I wish I could get excited about the Dead Sea Scrolls, but frankly, I’m having great trouble doing so. And this is from a guy who generally loves sacred texts, for all their weirdness and ‘human, all-too-human’ aspects. Just the other day I was raving to a friend about the Vedas with their longing for the ‘lost’ hallucinogen, soma, and how, even if I opt to raise my kids as Buddhists (whatever that means), I will insist that they read the Bible, carefully, from a youngish age (and yes, Nietzsche, both the Hebrew Bible and its lesser “Greek appendix”). But alas, for all their promise of intrigue and messed-up apocalyptical mysticism, the DSS proved to be little more than a repetition of the worst aspects of the Hebrew and New Testament scriptures; i.e., all the sado-masochistic rants about God’s heavenly wrath without the astonishingly beautiful poetry of Genesis (including the fascinating characterization of the man-child-god YHWH), the powerful females and deeply-flawed male leads of Genesis, Exodus, Kings and Chronicles, the overt eroticism of the Song of Songs, or the penetrating psychological insights or Ecclesiastes or Paul’s letters (at their best). Even the apocalyptic flights are boring in comparison with the horrid and seemingly drug-induced nastiness of Revelations. And much of it reads like Psalms; a biblical book that, with apologies, is a repetitive snore-fest.
After all, the Essenes, who wrote this text in their cave-retreat of Qumran while the harsh Roman occupation was ushering in a greater messianic sensibility among many Jews, played an important role in setting the stage for the asceticism and apocalyptic sensibility that characterize the Ebionim (or early Christian) movement. And indeed, the texts incorporated into this volume do strike tones that seem remarkably “Christian”—which proves the point that the followers of Jesus and Paul , while certainly stretching the meaning of orthodox Judaism, were not by any means unique in their ideas and practices. In fact, I tend to think of the early Christian movement as an interesting amalgam of the main currents present in Judaism of the period leading up to the destruction of the Temple in 70 CE: 1) a ritual/sacrifice component that could be a legacy of the priestly Sadducees; 2) a strong ethical component that hearkens to the Pharisees and just emerging rabbinic movement; and 3) a messianic/apocalyptic complex that can be traced to the Essenes and like movements. Just about the only thing the early Christians do not seem to have adopted is the political aspect of the Zealots/Sicarii (though Judas’s presence among the disciples, however bad things turned out in the end, might suggest a connection here; after all, he is called ‘Iscariot’).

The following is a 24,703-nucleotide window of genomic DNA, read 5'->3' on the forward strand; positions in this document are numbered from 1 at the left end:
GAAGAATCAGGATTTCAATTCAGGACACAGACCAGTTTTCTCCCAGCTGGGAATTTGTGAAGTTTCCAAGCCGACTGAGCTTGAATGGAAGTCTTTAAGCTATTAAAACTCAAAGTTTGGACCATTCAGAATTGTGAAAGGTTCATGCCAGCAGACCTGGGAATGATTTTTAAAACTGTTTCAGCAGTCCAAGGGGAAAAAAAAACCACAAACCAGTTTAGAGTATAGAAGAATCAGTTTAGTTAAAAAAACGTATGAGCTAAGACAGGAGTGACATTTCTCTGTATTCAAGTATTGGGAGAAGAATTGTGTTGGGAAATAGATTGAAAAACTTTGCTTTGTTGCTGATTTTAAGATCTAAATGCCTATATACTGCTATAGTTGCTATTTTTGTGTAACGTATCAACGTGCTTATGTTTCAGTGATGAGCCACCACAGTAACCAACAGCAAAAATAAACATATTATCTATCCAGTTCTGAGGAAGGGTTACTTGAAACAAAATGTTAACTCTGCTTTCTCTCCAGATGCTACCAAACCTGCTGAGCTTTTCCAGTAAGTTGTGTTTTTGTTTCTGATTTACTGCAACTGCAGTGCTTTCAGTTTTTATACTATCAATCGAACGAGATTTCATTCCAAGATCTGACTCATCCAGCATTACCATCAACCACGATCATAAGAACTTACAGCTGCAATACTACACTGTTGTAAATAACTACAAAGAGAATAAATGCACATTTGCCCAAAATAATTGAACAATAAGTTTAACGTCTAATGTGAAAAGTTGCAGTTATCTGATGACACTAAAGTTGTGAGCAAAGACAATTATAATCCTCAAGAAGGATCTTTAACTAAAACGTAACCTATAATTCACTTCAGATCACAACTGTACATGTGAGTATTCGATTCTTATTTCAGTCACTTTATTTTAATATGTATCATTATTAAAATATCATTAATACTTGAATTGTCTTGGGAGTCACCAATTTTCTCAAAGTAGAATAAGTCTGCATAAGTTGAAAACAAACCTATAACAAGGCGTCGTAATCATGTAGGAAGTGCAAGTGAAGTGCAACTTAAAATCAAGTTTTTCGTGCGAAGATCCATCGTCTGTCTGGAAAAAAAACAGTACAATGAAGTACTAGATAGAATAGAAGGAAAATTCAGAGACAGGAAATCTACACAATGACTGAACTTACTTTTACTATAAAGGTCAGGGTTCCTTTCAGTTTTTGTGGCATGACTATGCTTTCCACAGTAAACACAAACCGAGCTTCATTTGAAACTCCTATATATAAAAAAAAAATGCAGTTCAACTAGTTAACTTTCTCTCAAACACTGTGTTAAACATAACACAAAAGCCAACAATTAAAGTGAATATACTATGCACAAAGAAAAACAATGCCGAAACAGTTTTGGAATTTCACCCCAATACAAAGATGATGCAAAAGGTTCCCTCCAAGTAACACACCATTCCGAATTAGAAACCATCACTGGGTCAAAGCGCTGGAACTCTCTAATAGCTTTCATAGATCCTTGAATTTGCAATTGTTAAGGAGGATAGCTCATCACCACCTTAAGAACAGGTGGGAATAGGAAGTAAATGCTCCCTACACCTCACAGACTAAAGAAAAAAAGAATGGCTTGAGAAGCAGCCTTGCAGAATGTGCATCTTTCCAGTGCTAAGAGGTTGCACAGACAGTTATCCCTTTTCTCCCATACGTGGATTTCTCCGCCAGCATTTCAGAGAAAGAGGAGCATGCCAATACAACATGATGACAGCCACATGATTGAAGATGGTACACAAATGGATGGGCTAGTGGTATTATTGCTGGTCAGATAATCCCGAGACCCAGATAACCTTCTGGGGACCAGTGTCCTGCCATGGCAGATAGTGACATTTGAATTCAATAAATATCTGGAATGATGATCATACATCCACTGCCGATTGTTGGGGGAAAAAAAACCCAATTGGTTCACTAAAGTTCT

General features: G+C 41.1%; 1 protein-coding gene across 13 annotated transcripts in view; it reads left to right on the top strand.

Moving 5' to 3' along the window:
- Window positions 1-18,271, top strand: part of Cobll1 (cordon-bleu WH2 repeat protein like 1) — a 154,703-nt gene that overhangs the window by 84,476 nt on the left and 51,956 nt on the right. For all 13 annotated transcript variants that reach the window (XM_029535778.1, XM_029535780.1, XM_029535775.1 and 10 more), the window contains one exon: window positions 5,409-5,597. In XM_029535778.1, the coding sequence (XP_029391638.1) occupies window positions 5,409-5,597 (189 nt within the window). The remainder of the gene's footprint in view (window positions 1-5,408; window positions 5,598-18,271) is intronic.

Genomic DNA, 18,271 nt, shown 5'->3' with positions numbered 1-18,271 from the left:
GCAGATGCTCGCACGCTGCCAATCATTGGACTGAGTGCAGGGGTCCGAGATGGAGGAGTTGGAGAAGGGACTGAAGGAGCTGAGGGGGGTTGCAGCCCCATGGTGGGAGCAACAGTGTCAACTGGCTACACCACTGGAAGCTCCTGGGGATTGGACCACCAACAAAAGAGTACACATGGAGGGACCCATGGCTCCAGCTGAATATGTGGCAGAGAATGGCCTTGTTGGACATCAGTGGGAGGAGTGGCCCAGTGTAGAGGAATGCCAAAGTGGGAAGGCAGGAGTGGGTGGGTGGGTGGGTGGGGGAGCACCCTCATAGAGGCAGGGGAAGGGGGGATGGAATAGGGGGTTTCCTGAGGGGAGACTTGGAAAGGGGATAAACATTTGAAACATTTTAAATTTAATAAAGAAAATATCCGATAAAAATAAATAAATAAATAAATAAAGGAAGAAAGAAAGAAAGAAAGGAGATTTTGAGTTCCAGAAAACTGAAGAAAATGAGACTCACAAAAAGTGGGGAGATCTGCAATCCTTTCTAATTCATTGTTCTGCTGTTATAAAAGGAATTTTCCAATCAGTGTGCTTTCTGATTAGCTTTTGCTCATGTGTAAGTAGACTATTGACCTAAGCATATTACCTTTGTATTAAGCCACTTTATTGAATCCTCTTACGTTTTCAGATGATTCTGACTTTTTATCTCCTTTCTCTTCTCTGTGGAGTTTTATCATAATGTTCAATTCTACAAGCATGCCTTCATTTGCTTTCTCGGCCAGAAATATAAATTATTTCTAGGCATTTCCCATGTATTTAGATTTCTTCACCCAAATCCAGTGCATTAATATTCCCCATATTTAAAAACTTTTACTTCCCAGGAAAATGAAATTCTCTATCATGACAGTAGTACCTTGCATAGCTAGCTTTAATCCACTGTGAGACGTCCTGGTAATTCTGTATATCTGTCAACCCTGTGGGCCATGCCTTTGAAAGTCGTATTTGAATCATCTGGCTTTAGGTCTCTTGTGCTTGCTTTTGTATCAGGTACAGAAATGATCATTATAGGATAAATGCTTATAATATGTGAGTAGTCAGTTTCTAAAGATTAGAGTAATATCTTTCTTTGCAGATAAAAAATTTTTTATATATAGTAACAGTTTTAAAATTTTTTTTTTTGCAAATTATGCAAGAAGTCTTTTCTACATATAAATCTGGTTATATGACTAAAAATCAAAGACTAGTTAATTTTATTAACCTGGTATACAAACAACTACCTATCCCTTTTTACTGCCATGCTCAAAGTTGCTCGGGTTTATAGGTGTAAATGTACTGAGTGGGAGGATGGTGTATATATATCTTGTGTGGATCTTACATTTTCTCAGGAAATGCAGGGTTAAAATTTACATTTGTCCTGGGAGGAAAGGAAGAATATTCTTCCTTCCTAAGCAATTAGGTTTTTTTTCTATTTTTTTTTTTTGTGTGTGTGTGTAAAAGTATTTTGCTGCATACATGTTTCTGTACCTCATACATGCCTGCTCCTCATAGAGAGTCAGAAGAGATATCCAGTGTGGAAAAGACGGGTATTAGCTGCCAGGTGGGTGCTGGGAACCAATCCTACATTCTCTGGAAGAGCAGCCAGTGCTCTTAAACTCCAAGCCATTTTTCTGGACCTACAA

Still, I was expecting more from the Dead Sea Scrolls. The most interesting parts were the cryptic remarks about their past hero/founder, known as the Teacher of Righteousness, his foe, the Wicked Priest (probably Jonathan Maccabaeus), and the two Messiahs or the future. Some of the language is also quite rich, including the trope of God circumcising the hearts of the true believers. Ouch!